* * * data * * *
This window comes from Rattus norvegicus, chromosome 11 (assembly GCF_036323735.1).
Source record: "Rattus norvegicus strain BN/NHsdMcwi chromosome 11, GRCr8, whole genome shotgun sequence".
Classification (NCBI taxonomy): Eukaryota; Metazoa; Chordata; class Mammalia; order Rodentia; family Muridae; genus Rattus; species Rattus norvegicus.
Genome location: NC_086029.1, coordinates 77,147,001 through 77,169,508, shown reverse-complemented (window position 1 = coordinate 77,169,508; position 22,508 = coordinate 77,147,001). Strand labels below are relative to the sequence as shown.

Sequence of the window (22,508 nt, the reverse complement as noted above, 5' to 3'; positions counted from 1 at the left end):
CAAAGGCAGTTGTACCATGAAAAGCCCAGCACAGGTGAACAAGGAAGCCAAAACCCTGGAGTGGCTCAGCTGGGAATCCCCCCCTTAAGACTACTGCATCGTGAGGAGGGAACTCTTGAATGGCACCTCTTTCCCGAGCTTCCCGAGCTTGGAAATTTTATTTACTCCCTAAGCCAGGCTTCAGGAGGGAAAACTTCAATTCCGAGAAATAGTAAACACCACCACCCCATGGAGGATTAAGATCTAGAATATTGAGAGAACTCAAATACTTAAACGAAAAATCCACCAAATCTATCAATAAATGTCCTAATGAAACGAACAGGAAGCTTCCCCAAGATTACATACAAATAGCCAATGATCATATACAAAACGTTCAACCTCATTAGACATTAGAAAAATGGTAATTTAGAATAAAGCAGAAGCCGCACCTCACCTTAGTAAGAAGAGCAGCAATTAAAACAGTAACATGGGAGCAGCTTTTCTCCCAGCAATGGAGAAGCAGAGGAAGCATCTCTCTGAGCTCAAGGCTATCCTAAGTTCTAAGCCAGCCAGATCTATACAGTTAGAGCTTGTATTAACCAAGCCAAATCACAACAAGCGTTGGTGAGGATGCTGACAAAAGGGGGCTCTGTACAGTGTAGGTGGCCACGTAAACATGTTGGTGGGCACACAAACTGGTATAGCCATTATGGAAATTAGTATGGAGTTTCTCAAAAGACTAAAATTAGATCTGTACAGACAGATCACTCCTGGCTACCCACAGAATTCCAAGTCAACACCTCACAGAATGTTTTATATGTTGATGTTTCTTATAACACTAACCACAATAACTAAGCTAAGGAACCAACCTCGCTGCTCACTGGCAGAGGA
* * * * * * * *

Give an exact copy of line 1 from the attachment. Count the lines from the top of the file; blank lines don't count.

This window comes from Rattus norvegicus, chromosome 11 (assembly GCF_036323735.1).